The FCC has updated its contest rules to enable broadcasters to post material terms on-line rather than requiring disclosure through over-the-air announcements.
Licensees still retain the option to disclose material contest terms through “a reasonable number” of periodic announcements. But now an alternative is provided to post the rules on any publicly-accessible website, whether or not it is the licensee’s own. The FCC considers a website to be publicly accessible if it is designed to be available 24/7, for free and without any registration requirement. However, if on-line posting is used, then an announcement of the availability of material terms on the website and its Internet address must be given “periodically.” The FCC has defined neither "reasonable number" nor "periodically," leaving the frequency of announcements to licensee discretion
There is no change in the “material terms” of a contest that are to be disclosed. These continue to comprise all factors that define the operation of a contest or that affect participation. Generally included are how to enter and participate, eligibility restrictions, deadlines, how winners are to be selected, and the extent, nature and value of prizes. The material terms that are posted must conform to those mentioned over the air (and, of course, to the manner in which the contest actually is conducted).
However, the FCC has expanded certain specific procedures that it had proposed last year:
- If Internet disclosure is used, the website address must be given in language that enables a typical consumer to easily locate the home page; the FCC gives as an example: “For contest rules, go to wxyz.com and then click on the contest tab.”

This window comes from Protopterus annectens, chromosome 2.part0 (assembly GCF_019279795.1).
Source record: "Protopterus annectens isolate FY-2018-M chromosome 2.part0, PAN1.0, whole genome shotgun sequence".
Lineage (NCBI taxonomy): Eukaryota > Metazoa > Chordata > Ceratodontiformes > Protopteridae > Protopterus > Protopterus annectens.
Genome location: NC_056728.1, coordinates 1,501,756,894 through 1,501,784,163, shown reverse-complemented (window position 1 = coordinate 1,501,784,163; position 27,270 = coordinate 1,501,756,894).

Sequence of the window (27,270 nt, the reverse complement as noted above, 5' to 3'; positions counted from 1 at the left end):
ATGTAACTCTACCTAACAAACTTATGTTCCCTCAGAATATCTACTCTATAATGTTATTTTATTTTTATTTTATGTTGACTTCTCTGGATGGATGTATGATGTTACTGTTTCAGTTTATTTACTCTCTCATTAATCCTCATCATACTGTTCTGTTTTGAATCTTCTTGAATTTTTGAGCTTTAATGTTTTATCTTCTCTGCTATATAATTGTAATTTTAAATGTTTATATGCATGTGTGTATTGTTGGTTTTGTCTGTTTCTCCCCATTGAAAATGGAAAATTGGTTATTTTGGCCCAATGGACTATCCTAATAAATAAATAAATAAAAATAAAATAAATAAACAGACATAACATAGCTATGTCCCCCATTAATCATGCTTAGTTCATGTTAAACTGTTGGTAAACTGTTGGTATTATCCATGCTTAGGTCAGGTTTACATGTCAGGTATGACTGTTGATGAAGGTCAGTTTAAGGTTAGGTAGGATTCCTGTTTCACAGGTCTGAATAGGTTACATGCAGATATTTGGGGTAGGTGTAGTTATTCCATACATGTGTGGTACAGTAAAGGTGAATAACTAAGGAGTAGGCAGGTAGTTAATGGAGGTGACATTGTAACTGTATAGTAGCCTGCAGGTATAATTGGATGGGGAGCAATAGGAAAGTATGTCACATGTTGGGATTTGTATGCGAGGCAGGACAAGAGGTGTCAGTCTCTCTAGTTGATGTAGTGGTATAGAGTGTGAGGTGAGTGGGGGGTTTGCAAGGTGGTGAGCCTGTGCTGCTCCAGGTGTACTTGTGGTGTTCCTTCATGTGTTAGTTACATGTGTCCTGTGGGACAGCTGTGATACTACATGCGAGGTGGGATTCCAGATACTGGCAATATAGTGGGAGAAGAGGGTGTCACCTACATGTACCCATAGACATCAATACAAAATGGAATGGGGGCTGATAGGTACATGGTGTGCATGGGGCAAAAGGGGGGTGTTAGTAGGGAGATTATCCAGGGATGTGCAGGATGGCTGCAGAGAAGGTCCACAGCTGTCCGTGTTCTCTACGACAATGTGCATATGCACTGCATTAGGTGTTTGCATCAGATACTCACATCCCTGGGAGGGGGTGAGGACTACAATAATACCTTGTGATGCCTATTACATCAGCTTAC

- Stations must establish a conspicuous link or tab to material contest terms on the home page of the website.
- The material terms must remain on the website for at least thirty days after the contest has concluded. The FCC suggests that to avoid confusion expired contest rules should be labeled to make clear that a contest is over.
- Finally, during the course of a contest if any change is made to the material terms posted on a website, it must be disclosed on air within 24 hours and periodically thereafter, and those announcements must direct participants to the written disclosures on the website.
The Commission believes that in place of sporadic broadcast announcements the new approach is consistent with the ubiquity of the Internet nowadays and will provide more reliable information in a way that consumers have come to expect, while freeing up airtime for other purposes.
The new rules are to take effect following approval by the Office of Management and Budget which, in turn, will follow a public comment period. A complete copy of the FCC’s Report and Order, including the text of the modified contest rule, is available on the FCC’s website at: http://transition.fcc.gov/Daily_Releases/Daily_Business/2015/db0917/FCC-15-118A1.pdf